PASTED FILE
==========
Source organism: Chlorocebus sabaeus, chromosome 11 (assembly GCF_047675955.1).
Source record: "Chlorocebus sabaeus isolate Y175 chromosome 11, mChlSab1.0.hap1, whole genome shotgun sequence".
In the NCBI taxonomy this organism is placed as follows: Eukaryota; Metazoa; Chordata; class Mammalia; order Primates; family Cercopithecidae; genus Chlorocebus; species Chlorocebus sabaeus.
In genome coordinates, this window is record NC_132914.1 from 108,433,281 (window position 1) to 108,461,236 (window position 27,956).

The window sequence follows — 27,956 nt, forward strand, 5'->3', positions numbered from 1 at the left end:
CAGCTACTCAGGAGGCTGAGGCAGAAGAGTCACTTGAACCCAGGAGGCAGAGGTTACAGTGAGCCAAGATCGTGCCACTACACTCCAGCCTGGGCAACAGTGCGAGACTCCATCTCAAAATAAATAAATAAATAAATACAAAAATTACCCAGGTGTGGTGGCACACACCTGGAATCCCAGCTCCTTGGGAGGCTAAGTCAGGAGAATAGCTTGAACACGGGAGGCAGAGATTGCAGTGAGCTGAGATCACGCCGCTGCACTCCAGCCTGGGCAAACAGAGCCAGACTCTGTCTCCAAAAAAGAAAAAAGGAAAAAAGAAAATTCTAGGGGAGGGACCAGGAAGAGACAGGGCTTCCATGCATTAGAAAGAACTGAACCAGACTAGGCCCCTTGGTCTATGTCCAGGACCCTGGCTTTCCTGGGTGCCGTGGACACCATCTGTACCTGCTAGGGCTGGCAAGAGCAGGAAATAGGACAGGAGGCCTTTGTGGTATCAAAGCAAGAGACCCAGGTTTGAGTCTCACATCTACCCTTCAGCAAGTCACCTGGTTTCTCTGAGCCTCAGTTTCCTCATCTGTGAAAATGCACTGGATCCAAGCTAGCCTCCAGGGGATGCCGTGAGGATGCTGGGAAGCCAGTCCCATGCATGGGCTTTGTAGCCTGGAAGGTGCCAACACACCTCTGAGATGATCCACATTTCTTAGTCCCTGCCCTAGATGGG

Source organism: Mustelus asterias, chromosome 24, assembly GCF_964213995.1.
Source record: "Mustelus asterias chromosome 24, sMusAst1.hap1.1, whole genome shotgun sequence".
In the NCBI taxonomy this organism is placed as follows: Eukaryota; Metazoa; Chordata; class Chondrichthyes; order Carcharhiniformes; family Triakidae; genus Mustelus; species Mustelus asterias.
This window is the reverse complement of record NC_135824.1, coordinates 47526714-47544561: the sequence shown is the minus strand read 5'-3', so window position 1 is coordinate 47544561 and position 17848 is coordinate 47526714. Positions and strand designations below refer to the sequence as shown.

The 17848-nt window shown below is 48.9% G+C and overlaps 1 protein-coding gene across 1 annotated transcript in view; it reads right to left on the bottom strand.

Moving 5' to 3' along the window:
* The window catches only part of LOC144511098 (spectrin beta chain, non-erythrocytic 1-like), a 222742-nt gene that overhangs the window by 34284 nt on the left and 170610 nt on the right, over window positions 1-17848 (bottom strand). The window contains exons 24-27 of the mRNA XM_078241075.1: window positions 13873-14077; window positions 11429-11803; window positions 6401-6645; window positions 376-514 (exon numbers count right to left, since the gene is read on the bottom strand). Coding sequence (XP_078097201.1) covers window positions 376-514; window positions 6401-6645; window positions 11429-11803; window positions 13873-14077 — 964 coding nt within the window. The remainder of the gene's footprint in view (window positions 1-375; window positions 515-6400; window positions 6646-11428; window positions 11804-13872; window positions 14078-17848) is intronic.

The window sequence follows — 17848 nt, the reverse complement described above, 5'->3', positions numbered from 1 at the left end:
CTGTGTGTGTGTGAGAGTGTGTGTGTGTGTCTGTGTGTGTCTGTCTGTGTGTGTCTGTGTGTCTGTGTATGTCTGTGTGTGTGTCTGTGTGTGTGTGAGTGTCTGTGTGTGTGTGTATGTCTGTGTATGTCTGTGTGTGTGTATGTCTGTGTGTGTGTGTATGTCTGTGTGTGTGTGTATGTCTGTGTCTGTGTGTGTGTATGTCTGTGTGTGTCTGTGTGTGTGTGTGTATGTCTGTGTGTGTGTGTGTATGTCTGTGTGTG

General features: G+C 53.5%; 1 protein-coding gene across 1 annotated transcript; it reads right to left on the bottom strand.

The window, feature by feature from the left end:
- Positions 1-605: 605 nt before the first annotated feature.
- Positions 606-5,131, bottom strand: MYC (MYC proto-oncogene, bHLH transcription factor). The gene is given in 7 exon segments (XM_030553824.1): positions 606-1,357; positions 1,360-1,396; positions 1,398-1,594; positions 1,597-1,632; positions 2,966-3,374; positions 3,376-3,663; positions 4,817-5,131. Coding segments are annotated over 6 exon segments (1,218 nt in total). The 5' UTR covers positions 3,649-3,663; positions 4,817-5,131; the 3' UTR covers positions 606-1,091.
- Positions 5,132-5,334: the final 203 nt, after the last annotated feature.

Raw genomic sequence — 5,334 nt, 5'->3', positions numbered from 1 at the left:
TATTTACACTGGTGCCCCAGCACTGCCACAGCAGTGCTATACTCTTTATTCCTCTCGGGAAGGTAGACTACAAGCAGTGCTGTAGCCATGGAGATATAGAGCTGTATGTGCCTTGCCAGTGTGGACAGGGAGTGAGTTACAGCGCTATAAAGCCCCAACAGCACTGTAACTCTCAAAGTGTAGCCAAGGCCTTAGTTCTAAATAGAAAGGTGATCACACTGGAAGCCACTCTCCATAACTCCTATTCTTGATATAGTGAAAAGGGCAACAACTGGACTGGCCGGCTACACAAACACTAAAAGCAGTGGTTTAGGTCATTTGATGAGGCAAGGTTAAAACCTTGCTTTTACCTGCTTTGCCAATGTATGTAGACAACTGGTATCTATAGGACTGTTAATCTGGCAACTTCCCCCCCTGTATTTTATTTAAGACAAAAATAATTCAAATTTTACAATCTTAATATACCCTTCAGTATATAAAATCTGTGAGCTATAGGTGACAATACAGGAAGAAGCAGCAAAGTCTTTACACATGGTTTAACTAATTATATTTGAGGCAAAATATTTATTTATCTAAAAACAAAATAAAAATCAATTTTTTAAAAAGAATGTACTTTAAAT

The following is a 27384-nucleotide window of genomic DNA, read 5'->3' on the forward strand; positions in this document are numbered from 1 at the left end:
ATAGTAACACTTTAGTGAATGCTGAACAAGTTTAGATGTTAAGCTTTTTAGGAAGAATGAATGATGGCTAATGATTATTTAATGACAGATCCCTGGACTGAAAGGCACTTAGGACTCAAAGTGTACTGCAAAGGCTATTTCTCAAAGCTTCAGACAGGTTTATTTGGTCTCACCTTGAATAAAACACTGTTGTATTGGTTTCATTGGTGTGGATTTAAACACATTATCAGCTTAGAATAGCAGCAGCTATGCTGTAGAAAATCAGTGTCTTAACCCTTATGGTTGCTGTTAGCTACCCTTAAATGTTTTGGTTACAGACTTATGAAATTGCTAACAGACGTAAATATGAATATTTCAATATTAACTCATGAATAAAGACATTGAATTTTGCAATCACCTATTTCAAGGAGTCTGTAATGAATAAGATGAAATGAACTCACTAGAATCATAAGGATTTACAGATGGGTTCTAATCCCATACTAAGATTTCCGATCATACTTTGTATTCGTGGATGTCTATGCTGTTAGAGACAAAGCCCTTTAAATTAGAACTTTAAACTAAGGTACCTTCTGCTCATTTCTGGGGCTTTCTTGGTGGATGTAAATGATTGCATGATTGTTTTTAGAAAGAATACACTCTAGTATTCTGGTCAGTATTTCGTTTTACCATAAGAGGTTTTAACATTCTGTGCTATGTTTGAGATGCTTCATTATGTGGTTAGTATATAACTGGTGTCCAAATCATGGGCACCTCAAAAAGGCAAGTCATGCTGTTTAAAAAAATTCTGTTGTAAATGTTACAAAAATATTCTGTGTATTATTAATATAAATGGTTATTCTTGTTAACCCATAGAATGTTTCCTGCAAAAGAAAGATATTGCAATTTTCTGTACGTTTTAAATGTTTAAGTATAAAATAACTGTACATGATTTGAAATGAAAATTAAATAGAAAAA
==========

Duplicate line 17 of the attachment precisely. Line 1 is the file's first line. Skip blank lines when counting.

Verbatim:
The window, feature by feature from the left end: